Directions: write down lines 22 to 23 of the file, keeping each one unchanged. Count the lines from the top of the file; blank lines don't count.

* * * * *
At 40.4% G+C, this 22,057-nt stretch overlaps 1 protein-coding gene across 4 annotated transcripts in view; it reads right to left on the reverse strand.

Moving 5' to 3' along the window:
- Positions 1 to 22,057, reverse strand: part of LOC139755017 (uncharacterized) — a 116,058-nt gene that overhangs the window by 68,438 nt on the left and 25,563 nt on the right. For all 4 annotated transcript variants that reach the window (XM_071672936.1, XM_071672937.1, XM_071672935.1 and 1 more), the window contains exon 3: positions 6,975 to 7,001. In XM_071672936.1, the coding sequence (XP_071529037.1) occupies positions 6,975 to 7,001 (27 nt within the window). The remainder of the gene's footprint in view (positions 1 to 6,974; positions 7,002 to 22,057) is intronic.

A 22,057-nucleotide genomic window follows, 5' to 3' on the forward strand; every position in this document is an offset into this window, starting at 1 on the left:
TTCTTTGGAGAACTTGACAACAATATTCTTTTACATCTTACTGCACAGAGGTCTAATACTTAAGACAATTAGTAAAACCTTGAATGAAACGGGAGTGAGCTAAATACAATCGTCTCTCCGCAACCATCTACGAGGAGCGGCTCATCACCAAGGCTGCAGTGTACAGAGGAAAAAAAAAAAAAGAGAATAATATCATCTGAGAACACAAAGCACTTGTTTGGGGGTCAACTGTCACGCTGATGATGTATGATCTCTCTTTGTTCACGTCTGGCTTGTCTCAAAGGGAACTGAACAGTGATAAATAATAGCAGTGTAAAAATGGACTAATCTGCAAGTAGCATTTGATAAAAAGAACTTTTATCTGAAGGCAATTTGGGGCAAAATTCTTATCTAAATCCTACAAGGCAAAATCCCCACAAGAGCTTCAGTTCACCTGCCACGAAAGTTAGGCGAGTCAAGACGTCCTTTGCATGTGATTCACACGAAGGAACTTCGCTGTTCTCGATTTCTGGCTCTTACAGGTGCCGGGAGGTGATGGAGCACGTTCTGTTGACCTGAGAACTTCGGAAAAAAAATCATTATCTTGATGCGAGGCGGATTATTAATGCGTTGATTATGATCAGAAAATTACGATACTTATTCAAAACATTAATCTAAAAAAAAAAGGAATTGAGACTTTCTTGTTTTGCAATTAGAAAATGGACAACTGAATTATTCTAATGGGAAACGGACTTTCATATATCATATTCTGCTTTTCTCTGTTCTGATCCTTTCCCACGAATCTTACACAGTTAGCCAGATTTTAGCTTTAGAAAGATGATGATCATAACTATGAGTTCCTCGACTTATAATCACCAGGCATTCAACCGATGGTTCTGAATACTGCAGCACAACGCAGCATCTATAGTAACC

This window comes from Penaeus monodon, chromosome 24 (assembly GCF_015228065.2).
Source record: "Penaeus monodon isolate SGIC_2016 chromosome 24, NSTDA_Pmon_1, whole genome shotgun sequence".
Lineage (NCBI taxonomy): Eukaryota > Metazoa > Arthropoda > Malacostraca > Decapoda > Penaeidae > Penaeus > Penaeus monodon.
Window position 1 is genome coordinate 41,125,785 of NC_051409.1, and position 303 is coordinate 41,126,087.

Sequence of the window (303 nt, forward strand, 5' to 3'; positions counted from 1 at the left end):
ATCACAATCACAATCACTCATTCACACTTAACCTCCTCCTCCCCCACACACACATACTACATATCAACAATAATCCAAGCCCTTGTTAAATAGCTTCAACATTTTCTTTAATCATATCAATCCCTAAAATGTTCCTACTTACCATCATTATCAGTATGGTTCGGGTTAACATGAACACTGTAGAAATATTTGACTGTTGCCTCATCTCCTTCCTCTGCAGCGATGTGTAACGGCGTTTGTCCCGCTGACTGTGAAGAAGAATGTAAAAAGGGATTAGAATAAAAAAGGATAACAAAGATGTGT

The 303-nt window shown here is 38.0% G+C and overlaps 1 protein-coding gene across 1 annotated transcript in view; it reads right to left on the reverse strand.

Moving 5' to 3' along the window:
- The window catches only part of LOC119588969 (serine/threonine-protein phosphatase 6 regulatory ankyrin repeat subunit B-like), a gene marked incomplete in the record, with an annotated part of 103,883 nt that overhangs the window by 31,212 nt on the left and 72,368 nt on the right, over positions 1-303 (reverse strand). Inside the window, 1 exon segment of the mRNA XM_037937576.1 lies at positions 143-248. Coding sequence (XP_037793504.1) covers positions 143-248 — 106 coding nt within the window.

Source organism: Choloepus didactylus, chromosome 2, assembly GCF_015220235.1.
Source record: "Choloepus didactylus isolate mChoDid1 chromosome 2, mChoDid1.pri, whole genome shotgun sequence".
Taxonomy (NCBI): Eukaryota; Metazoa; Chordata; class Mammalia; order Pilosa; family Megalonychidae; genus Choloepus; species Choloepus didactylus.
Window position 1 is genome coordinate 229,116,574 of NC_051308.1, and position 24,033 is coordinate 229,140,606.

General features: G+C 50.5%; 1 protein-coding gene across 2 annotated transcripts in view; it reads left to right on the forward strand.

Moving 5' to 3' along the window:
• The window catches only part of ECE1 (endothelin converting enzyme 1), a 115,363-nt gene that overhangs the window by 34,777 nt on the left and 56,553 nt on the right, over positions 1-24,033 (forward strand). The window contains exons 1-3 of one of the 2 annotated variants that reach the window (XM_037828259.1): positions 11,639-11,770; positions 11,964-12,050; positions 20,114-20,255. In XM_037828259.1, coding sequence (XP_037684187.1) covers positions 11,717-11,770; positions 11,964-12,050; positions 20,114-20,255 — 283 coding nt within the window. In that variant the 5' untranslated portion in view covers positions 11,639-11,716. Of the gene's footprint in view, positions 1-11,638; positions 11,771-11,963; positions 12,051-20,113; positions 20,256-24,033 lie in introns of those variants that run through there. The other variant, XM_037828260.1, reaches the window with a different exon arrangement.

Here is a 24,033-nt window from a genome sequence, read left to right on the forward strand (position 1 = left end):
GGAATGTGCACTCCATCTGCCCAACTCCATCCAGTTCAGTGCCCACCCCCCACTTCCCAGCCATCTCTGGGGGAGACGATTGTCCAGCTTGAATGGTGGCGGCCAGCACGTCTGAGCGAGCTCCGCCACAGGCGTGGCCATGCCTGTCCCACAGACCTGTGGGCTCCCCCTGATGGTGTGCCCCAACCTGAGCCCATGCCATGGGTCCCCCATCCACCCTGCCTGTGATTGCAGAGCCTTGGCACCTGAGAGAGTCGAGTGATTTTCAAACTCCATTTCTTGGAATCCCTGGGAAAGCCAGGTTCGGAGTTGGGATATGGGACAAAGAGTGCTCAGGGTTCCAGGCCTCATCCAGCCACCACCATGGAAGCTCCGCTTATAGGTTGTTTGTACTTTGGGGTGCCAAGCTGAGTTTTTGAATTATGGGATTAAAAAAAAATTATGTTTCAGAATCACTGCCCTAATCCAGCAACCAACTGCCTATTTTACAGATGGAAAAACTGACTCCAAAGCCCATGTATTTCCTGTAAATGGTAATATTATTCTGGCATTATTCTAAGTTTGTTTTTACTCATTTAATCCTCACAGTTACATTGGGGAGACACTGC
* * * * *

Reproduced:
Here is a 24,033-nt window from a genome sequence, read left to right on the forward strand (position 1 = left end):
GGAATGTGCACTCCATCTGCCCAACTCCATCCAGTTCAGTGCCCACCCCCCACTTCCCAGCCATCTCTGGGGGAGACGATTGTCCAGCTTGAATGGTGGCGGCCAGCACGTCTGAGCGAGCTCCGCCACAGGCGTGGCCATGCCTGTCCCACAGACCTGTGGGCTCCCCCTGATGGTGTGCCCCAACCTGAGCCCATGCCATGGGTCCCCCATCCACCCTGCCTGTGATTGCAGAGCCTTGGCACCTGAGAGAGTCGAGTGATTTTCAAACTCCATTTCTTGGAATCCCTGGGAAAGCCAGGTTCGGAGTTGGGATATGGGACAAAGAGTGCTCAGGGTTCCAGGCCTCATCCAGCCACCACCATGGAAGCTCCGCTTATAGGTTGTTTGTACTTTGGGGTGCCAAGCTGAGTTTTTGAATTATGGGATTAAAAAAAAATTATGTTTCAGAATCACTGCCCTAATCCAGCAACCAACTGCCTATTTTACAGATGGAAAAACTGACTCCAAAGCCCATGTATTTCCTGTAAATGGTAATATTATTCTGGCATTATTCTAAGTTTGTTTTTACTCATTTAATCCTCACAGTTACATTGGGGAGACACTGC